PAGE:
Located in downtown Glendale, Arizona's historic district. Open 7 days a week. Founded in 1984 with an internationally recognized collection of beads and bead artifacts. Beads have been used for thousands of years the world-over. The museum uses the beads to tell the story of other cultures from 30,000 B.C.E to current times. There are lots of antique shops in the historic district around the museum.
Located at Central Avenue and McDowell Rd. Closed Mondays. The largest art museum in the southwest houses 17,000 works. Of course, there are Western American and Latin American collections. But you might be interested to know that there is also a 2500+ world-reknowned collection of Asian art. The Fashion Design collection encompasses 4500 objects from the 18th century to current times. The Art Museum Cafe operated by Arcadia Farms serves sandwiches, soups and salads and sinfully rich desserts.
Located at 2301 N. Central Avenue just north of the Phoenix Art Museum. This museum was established in 1929 for learning about the cultural heritage of Native Americans. The 39,000 collection of works is the one of the most comprehensive in the U.S. The museum hosts several annual events: February: World Championship Hoop Dance Contest; March: Guild Indian Fair and Market; November: Spanish Market with artists from Arizona and New Mexico; December: Basketry and Native Foods Feast.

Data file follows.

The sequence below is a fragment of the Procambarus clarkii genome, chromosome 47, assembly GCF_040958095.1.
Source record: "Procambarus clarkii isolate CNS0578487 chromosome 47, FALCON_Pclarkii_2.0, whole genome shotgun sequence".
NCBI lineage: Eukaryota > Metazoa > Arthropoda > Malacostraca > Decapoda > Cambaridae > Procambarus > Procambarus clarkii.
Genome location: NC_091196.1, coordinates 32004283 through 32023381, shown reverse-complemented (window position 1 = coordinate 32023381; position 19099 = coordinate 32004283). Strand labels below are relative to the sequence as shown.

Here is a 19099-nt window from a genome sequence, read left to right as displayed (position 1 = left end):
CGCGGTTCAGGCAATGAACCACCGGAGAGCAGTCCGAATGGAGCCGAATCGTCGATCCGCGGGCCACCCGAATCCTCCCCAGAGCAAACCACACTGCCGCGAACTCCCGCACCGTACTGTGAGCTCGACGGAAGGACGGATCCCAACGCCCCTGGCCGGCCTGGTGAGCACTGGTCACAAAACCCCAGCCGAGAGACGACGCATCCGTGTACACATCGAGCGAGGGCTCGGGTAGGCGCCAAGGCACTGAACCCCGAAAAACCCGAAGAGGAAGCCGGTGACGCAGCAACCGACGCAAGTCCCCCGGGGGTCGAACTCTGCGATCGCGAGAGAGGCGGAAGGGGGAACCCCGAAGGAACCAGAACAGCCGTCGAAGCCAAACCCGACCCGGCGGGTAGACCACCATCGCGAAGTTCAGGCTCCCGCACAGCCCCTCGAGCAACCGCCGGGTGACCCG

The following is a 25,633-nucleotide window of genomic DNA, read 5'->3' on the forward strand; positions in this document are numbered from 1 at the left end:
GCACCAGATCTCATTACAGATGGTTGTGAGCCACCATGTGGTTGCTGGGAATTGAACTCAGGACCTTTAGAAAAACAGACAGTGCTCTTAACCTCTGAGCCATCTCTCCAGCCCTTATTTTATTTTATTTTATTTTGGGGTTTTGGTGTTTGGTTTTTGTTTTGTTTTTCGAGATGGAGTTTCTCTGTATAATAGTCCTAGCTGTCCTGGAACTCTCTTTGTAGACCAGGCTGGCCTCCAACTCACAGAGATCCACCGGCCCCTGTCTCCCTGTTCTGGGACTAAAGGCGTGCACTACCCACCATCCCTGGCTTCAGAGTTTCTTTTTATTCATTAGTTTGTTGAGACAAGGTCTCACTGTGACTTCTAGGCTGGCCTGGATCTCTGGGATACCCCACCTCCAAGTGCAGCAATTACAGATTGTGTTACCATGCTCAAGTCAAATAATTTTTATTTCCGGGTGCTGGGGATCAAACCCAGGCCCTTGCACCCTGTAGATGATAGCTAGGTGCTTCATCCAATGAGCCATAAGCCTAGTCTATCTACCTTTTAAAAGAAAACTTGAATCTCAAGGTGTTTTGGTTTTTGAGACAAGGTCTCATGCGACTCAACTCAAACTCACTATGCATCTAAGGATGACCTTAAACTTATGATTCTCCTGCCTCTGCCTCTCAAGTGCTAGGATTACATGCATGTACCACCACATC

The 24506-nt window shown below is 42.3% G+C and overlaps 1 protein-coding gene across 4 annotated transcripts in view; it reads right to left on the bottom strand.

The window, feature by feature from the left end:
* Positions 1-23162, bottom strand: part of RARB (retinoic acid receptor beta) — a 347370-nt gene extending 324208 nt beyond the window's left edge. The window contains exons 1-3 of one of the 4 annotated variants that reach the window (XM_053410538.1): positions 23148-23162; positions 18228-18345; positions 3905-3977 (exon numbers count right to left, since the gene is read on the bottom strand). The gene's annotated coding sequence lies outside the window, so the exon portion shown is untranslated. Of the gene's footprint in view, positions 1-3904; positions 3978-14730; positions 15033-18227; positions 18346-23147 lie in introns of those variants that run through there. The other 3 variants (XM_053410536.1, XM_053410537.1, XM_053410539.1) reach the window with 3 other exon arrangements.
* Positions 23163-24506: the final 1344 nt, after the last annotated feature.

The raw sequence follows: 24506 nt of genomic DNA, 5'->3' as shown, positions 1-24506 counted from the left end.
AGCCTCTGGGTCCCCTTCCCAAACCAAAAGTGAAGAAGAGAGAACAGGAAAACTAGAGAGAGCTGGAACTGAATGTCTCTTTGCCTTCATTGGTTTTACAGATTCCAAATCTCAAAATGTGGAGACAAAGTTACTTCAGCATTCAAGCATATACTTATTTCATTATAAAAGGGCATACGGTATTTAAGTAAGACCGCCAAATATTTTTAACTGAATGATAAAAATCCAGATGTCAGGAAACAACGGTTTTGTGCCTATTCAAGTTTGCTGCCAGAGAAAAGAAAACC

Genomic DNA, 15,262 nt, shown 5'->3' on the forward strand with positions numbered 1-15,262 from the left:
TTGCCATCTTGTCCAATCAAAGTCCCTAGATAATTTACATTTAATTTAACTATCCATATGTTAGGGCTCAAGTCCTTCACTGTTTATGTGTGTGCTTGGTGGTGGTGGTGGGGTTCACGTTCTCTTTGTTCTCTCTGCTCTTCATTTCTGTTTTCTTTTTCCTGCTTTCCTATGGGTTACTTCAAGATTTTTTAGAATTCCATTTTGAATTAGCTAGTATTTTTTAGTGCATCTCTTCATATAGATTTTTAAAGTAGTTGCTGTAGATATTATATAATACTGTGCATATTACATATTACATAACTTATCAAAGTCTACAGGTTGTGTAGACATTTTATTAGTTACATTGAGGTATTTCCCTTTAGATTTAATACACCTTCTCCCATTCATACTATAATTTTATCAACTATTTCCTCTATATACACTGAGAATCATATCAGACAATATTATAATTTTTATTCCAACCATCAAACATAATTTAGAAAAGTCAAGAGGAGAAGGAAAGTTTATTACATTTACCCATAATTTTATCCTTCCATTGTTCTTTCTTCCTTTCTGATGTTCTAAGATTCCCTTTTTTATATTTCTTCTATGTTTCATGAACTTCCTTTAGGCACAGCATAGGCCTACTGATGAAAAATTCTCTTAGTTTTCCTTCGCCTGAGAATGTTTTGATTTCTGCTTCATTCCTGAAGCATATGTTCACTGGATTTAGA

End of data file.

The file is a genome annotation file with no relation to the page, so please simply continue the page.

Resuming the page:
Family-oriented art education center and museum operated by the City of Phoenix Parks Dept. Museum has contemporary works of art, many donated by the Arzona artist. Offers year-round art classes and lectures for all ages.
Art galleries open from 6pm to 11pm on the first Friday each month. Start at Burton Barr Public Library to pick up a brochure of participating galleries. There are five shuttle buses running every 20 minutes on different routes from the library. While you are at the library, explore this Will Bruder designed structure.